A New Commandment – Honor Thy Children
from survivor Kathy Dwyer
[Kathy began her message with definitions of respectful (“marked by
showing respect or deference” outrage, (“an act of violence or
The VOTF affiliates that speak words of support but do not act in supportive
ways, not necessarily of only survivors but of all children, is getting old.
There is just too much information out there and too many of us who have
come forward and told you of our histories. I am grateful for the women and
men who belong to VOTF and who do get it –what happened to me and what
will happen to many more children, without meaningful change. I am grateful
to those of you who do keep speaking and challenging your religion to behave
morally. To the small, but wonderful and strong number of you, I say thank
As for the others, I have found it best to interact with you as little as
possible. But, because I so want a safer and more sacred place to be created
for those yet to come, one more time I will offer a suggestion.
Just once, try an exercise using all of who you are – your emotional,
physical and spiritual self.
Imagine emotionally, physically and spiritually what it would be like for
you if a child you know and love was sexually abused by a priest (or any other “respectable” figure).
Imagine what the child’s face might look like at first when this person,
so much bigger than they starts perhaps to tickle the child’s tummy.
Of course you must keep in mind that this child you know and love knows the
priest who is tickling her/him and has been taught that not only is he next
to God, but he is also a “friend.” There is no reason for this
child to fear this person. After all, they have interacted before. How could
the child know he has just been “prepping” her/him to be sexually
abused. Perhaps at this initial stage of what will become a life-altering day
for this child, imagine the child giggling and maybe crunching up her/his body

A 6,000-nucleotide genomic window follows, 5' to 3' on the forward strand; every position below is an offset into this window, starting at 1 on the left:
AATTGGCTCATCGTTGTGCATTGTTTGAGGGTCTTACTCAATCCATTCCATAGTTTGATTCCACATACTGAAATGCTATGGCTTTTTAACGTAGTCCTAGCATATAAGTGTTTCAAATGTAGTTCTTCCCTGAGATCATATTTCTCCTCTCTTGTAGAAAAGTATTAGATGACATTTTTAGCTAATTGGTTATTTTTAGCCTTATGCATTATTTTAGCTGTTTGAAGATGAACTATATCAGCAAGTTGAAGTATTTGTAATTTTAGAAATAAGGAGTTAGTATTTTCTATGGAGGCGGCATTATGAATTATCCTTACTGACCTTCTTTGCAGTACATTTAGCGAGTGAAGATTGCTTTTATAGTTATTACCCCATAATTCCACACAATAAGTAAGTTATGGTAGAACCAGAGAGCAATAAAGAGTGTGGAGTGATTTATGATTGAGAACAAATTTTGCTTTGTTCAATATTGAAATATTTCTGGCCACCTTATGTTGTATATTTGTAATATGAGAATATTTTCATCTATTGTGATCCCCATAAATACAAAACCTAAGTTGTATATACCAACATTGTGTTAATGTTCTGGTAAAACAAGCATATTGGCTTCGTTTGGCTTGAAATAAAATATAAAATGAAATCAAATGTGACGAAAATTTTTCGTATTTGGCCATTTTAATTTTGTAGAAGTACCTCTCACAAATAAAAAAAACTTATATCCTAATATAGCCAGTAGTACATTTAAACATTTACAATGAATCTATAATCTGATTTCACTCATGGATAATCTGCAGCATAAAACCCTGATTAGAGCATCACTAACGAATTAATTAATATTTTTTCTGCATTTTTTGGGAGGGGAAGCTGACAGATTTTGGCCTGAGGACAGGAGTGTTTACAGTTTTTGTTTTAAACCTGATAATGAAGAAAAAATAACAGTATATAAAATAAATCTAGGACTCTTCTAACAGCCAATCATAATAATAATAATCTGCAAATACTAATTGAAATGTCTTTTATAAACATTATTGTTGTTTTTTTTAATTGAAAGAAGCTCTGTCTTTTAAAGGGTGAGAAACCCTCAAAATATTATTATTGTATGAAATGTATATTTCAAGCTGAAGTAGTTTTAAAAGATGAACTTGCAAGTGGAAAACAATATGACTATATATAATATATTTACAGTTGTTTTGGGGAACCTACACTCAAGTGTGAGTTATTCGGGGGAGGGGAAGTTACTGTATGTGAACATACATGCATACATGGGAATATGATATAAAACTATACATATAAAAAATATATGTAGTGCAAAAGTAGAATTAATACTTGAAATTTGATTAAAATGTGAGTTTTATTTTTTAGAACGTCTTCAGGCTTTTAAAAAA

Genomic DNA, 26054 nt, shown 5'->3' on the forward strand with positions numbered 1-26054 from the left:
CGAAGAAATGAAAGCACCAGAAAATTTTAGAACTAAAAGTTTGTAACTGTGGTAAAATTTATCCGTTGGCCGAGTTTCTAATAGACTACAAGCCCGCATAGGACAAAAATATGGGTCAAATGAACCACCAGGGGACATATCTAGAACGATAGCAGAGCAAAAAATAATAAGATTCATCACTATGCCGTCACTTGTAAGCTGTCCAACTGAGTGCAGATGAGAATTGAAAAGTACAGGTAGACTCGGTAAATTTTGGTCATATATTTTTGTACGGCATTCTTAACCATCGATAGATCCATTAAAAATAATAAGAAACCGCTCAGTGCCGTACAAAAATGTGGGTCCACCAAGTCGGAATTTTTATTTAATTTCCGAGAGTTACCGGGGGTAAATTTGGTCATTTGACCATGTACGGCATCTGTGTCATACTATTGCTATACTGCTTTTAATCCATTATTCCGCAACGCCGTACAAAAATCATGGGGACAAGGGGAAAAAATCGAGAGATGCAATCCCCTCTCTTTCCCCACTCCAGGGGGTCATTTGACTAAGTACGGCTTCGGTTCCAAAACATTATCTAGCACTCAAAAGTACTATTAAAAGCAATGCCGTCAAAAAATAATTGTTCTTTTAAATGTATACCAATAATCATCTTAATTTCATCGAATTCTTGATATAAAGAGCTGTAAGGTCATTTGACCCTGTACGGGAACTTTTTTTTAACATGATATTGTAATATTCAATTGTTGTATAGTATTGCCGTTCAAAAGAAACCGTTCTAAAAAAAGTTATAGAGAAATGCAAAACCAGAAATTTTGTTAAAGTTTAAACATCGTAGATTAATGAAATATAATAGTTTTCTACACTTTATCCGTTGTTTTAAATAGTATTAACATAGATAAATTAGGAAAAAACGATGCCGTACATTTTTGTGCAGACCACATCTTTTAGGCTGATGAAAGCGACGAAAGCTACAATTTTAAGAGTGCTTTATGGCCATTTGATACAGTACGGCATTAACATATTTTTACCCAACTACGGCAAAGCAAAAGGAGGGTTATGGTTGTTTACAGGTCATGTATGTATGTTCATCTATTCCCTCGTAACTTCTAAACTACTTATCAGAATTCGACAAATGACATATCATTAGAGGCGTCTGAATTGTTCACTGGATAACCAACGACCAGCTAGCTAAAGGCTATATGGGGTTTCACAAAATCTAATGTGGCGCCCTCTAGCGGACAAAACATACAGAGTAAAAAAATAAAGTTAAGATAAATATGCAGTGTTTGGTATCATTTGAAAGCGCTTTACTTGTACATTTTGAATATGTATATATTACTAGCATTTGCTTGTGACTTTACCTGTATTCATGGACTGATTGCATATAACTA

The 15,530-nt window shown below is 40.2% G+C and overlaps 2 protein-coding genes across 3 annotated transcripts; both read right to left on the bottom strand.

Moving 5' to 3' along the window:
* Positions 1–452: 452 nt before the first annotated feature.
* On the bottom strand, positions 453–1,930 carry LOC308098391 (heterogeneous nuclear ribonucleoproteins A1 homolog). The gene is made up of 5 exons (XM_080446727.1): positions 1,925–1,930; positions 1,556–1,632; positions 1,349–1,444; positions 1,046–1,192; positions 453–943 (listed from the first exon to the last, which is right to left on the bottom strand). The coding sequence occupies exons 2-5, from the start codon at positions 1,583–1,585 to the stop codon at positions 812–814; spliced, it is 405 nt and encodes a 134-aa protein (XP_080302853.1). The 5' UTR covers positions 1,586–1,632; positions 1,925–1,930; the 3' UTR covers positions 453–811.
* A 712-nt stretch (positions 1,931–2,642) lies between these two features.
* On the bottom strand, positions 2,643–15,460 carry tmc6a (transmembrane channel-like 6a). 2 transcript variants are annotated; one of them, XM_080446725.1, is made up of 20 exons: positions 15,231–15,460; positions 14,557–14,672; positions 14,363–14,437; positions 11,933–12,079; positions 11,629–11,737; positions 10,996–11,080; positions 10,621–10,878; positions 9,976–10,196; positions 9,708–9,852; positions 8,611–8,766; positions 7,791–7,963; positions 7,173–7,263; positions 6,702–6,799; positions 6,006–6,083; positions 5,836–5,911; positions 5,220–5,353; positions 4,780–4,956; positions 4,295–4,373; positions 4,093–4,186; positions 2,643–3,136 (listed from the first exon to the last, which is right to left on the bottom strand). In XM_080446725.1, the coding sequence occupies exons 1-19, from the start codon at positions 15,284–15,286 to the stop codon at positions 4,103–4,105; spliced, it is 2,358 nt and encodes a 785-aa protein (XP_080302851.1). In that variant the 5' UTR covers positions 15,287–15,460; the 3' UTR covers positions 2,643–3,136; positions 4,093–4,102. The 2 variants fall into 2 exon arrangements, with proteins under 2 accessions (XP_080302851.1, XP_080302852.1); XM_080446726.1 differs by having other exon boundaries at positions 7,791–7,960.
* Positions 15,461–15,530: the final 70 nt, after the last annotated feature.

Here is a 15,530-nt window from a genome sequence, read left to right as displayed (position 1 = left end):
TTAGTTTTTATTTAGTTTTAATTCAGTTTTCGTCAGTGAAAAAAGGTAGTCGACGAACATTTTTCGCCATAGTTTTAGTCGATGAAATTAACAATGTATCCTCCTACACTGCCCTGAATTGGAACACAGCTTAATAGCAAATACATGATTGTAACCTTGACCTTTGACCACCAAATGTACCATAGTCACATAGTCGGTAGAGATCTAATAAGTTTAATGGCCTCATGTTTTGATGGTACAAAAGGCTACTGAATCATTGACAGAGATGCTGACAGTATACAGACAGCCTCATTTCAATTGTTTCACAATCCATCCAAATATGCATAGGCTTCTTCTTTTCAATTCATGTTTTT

in order to “protect” it from being tickled.
When it’s over, how do you imagine the child’s face looks now?
Suffice to say that the bottom line of this exercise is a challenge for each
of you to do your own work before you start making organizational decisions
of what action you will or will not take. (This may be a surprise to some,
but survivors aren’t the only ones who have work to do.) In the end,
calling for accountability and change is not about helping me or anyone else
who has already survived. It is about helping those yet to come to just “survive” but
to live and become all they are able to be.
At almost 61 years old I still must say a one-liner I created twenty
years ago – “Surviving is what I know...living is what I am learning.” For
me, it’s okay. I’m doing it. I’m learning how to live and
how to heal into wholeness. My healing is my responsibility and I am just
lucky that I have been blessed with some wonderful people who continue to
support my healing, a big part of which is to use the horror I experienced
to help create a safer and more sacred place for all children.
Some of you may know someone you love that was sexually abused; many of you
simply know you’ve read and most of you know these stories are true.
For all of you who continue to show deference to the powers that be, all
I can say is that I do not understand your respect and tolerance for those
who keep allowing it to happen.
One more thought: What about taking a look at the Ten Commandments. Have
you noticed the one that says “Honor Thy Father and Mother” but
with no instructions what to do if “Father or Mother” does not
act “honorably.” There is no commandment to “Honor Thy
Children.” Do you suppose it wasn’t considered necessary to say?